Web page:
Tuesday, October 27, 2015

Haarlem, Heroes and a Hope

Sunshine and shadows dance on the boxes overflowing with fragrant red and green apples in our sun porch. They need to be peeled and stored away for winter pies, but I need to pick up again with our travel stories. The apples will have to wait a while...

Our trip to the Netherlands and England had always been about more than seeing the sights in the two countries we visited. 


The art galleries; museums; music; theatre--they moved me deeply, and I celebrated sharing their soul shaping beauty with our three young granddaughters. But there was also a history that shaped my parents, and their histories shaped me, just as the whole generation of children born to parents just after World War 11 was shaped by its shadow. Being in the Netherlands I wanted to share that history in a redemptive way and weave threads of hope and faith into Tippy's, Tori's and Katherine's hearts. 

And so before we left for Europe, the process began by watching DVD's about two important people. One was a Jewish girl, who died when she was younger than our girls are now--Anne Frank; and the other was a Christian Dutch woman, Corrie Ten Boom, whose faith led her on a journey of risk, courage and forgiveness, and whose story continues to speak to people today.  
Amsterdam Centraal Station

Early on an August Saturday morning, we set out from Amsterdam Centraal Train Station, bound for Haarlem, Corrie's home town, a 15 minute train ride away.

I had left it too late to make reservations on-line, so we hoped that we would get in on one of the four English tours of 20 people. 

We stepped off the train into the historic town of Haarlem and began by asking the way to Corrie Ten Boom's house.

The town was quaint with beautiful architecture, cobblestone streets and cosy cafes and shops. We spotted a pancake house along the way and made mental note of it for lunch later on.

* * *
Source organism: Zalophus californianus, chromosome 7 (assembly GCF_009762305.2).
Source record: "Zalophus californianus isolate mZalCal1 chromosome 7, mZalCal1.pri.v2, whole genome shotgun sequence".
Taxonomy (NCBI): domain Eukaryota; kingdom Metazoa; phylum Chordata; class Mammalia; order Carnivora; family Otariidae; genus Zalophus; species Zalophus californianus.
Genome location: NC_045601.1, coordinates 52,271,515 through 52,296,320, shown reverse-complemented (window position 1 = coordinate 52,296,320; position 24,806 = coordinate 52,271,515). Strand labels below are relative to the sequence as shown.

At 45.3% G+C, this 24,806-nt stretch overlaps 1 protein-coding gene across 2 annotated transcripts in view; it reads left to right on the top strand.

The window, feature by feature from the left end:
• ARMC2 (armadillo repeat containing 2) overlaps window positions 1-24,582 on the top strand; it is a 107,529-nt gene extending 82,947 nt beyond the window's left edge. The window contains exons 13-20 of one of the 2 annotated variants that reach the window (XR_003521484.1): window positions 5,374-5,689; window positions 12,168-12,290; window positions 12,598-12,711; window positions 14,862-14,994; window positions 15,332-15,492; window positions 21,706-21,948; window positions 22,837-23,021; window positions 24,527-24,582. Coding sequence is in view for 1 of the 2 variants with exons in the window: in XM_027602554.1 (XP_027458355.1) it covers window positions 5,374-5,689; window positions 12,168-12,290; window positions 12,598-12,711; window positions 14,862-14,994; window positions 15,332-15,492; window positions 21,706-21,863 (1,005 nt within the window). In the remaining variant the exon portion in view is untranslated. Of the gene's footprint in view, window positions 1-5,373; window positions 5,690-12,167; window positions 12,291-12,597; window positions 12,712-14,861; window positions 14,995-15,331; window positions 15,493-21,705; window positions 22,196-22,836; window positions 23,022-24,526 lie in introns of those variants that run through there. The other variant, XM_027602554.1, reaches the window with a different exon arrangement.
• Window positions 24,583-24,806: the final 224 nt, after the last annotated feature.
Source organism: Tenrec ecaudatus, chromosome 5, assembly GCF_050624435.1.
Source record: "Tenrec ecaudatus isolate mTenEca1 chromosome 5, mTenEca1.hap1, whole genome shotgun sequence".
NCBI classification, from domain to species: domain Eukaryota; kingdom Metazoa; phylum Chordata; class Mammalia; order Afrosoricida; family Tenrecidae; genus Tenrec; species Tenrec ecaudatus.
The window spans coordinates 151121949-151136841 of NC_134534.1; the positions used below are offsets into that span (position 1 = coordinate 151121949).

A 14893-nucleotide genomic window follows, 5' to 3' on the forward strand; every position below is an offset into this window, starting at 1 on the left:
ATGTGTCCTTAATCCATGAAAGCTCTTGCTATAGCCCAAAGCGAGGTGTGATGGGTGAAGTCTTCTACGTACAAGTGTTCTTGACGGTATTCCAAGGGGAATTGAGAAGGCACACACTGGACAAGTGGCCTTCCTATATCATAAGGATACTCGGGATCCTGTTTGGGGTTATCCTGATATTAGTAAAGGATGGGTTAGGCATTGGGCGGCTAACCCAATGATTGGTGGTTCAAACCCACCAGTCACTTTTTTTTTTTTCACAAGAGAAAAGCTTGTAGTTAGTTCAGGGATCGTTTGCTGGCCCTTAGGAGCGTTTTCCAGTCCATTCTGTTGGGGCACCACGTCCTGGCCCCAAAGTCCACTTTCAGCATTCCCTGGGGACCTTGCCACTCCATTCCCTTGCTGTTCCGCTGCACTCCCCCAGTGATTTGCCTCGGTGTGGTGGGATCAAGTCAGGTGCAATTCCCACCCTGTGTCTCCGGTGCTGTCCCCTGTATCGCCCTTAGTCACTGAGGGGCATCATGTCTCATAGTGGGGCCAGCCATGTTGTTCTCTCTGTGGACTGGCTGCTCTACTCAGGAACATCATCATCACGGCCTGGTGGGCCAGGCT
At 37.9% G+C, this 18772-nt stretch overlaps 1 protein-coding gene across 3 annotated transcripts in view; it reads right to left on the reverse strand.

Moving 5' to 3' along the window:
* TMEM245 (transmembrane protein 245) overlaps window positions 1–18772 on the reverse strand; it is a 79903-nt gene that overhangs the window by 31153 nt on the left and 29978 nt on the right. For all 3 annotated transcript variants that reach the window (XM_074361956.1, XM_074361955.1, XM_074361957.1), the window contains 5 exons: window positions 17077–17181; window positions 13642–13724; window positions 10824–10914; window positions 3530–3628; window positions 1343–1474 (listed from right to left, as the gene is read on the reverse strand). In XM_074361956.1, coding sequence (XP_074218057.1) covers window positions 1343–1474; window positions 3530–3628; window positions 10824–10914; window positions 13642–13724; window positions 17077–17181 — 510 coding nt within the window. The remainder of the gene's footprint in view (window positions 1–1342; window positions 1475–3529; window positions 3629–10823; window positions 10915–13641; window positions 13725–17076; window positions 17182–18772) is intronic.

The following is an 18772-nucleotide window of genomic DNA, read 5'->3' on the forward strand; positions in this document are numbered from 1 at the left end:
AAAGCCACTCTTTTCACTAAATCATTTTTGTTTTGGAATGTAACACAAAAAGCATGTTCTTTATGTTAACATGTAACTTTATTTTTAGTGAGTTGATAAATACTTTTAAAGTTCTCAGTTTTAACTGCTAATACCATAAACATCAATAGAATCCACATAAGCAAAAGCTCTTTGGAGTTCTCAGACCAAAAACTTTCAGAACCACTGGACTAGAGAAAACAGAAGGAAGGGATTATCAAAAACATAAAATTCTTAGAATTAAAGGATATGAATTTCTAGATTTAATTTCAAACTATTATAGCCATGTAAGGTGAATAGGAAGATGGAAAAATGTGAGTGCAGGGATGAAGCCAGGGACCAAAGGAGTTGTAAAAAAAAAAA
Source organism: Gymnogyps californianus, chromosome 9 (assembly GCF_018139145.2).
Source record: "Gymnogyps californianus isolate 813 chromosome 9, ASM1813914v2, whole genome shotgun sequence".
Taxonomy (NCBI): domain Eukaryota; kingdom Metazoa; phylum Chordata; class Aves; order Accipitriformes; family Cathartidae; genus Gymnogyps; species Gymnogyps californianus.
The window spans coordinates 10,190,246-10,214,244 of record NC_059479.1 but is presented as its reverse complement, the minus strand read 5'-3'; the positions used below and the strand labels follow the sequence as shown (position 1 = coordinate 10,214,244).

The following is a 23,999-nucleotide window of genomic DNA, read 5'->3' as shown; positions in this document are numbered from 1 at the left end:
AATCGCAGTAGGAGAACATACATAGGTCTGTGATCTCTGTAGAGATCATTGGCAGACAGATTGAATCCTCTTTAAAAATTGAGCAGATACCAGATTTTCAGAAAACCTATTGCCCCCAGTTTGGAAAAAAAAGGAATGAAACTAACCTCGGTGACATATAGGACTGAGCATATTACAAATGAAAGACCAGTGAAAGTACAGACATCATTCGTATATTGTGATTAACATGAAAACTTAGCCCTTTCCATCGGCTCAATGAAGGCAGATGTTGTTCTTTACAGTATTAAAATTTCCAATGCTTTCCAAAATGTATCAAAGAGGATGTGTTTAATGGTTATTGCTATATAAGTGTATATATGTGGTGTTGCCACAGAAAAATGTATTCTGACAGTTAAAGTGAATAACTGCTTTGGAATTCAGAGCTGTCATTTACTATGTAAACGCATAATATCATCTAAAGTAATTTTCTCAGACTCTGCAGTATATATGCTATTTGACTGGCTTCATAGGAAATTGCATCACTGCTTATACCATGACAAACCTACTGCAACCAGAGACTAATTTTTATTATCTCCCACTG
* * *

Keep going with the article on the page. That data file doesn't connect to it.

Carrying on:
Haarlem, Paesi BassiThen we found ourselves standing in front of a very ordinary Dutch house with a jewelry shop in the front: . In the small alley, a line had already been started by a multi-generation family of eight from Michigan. With us that made a total of thirteen people waiting for the 11.30 tour. We chatted with the first family and felt sorry for the crowd that began to gather and obviously exceeded the twenty person limit per tour. 

Shortly before 11.30 the door outside which we were waiting, opened. A woman whose eyes at once looked keenly observant and ready for humour; peered down the line. Her russet coloured hair was swept into a loose French roll from which tendrils escaped. She seemed to be of late middle age and her softly lined face had a vital glow. She wore a green shot silk Indian tunic and pants, with purple trim; and sandals on her bare feet. 

She began counting the people in the line, by saying, "I always count flexibly, and never count children." In that sentence she summed up the ethos of the Ten Boom family, which took in and hid Jewish people during the war, always making room for more. The whole story can be read in Corrie's book, The Hiding Place. In the end this cost many of Corrie's family their lives when they were betrayed by a Dutch Nazi collaborator. They were arrested, and deported to a concentration camp. She never saw her elderly father again as he became ill and died, shortly after arrest, and her beloved sister Betsie died while imprisoned in the concentration camp, along with other family members.

Corrie was set free due to a clerical error and survived into old age. After the war she opened places of respite and restoration, not only for people traumatized and displaced by the war, but for Dutch citizens who had collaborated with the Nazis and were despised. Later she traveled the world telling the story of God's love, the hiding place, and how he had enabled her to forgive even the guard who had treated her sister with extreme cruelty--a grace that only God could give.

I can't know what threads of hope and faith were woven into our granddaughters' hearts and souls that day; that remains between them and God; but the opportunity to expose them to heroes whose faith meant action--that was even more wonderful than I had hoped.

We made our way to the pancake house we'd spotted that morning-A Crepe Affaire. It was whimsical and funny, and the crepes were delicious!

Food for body and soul.




Friday, October 02, 2015

Lessons from the Past

My agenda for our trip to Amsterdam was deeply personal and born of a desire to share family roots, culture and history with our grandchildren. I had thought that I might share some of the history I have already written about, but in the end I chose instead to stay "in the moment" during the precious time we had with them and let them learn through the experiences to which we exposed them.